And here we are, two years on… So, where is the DfT’s Pavement Parking Ban? Nowhere to be seen. But there is no need to wait; the DfT granted Cambridgeshire County Council their own powers over a decade ago.


See also the earlier blogpost: Pavement Parking along Mill Road.


Would you like to walk along a vehicle-free pavement? Whatever your view, as long as it is expressed politely, you can add your comments below.

And do consider checking out the Living Streets Cambridge website and/or emailing the group.

‘Levelling up’ – can the Ox-Cam Arc achieve this?

Or is ‘Supersizing’ Cambridge the ‘Belt and Road’ to disaster?

A post in collaboration with the Federation of Cambridge Residents’ Associations

Contents:

What is the Ox-Cam Arc?

Map of the Ox-Cam Arc on the gov.uk website

The Oxford-Cambridge Arc Policy paper, published 18th February 2021 by the Department for Levelling Up, Housing & Communities (formerly the Ministry of Housing, Communities & Local Government) states:

The Oxford-Cambridge Arc (the Arc) is a globally significant area between Oxford, Milton Keynes and Cambridge. It is formed of five ceremonial counties: Oxfordshire, Bedfordshire, Buckinghamshire, Northamptonshire and Cambridgeshire.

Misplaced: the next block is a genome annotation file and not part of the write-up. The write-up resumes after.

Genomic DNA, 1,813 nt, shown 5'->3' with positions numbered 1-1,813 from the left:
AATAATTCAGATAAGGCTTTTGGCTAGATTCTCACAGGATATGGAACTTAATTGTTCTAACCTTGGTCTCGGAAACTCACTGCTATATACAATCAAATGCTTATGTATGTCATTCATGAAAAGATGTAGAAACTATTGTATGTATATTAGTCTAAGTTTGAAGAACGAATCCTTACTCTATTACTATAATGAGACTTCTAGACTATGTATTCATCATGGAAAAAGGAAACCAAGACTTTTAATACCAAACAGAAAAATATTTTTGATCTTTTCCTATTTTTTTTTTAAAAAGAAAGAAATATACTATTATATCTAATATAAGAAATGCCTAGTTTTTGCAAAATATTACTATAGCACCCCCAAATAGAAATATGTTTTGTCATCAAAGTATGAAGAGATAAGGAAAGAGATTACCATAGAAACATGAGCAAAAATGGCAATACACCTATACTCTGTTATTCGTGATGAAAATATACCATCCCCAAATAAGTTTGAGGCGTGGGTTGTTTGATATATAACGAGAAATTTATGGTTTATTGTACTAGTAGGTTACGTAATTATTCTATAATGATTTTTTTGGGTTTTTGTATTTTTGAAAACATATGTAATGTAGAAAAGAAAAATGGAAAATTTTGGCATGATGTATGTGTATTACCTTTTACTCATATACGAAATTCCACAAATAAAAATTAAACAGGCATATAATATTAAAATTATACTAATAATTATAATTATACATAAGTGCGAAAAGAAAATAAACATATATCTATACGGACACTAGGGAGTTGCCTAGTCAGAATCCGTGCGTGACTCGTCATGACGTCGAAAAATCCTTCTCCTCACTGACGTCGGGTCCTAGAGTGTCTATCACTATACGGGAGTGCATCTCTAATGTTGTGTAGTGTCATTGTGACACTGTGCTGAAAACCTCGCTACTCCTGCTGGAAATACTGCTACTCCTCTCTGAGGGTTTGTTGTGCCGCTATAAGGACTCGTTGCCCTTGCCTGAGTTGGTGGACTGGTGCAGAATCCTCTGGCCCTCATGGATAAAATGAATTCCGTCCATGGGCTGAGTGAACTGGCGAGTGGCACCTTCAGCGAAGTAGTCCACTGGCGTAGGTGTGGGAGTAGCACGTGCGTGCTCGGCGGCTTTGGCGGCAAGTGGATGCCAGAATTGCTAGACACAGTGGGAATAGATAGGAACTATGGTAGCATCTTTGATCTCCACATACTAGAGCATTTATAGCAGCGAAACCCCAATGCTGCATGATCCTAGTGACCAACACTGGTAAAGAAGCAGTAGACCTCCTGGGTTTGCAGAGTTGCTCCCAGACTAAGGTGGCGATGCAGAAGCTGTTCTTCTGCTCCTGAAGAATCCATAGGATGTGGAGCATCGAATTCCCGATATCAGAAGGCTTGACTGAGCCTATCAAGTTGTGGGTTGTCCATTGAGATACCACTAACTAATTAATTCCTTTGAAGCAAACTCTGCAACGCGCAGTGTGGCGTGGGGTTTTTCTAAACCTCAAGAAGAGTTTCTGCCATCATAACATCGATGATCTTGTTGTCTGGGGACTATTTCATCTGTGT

It supports over two million jobs, adds over £110 billion to the economy every year and houses one of the fastest growing economies in England.

There is an opportunity, recognised by government and local partners, to build a better economic, social and environmental future for the area. With high-quality, well-connected and sustainable communities making the Arc an even more beautiful place to live, work and visit.

Oxford-Cambridge Arc Policy paper, published 18th February 2021

‘High-quality’, ‘well-connected’, ‘sustainable’, ‘even more beautiful’ – what’s not to like? Or is the ‘opportunity’, no more than ‘high quality’ hot air, helping ‘well-connected’, people and PLCs ‘sustain’ high earnings?

Oxford-Cambridge arc: “Most people don’t know what it is”

Not sure yourself? This review By Ben Schofield & Pete Cooper, BBC East highlights some of the concerns. (Selected quotes below, click the link above to view the full article.)

The arc is being imposed on the residents.

The government has been thinking of the idea of an Oxford-Cambridge arc for over six years and this is first time the public has been asked for feedback.

Lara Davenport-Ray, Huntingdonshire Green Party

We’re getting good feedback from a wide variety of people and that will provide really helpful input to the policy propositions that we will generate over the next few months into 2022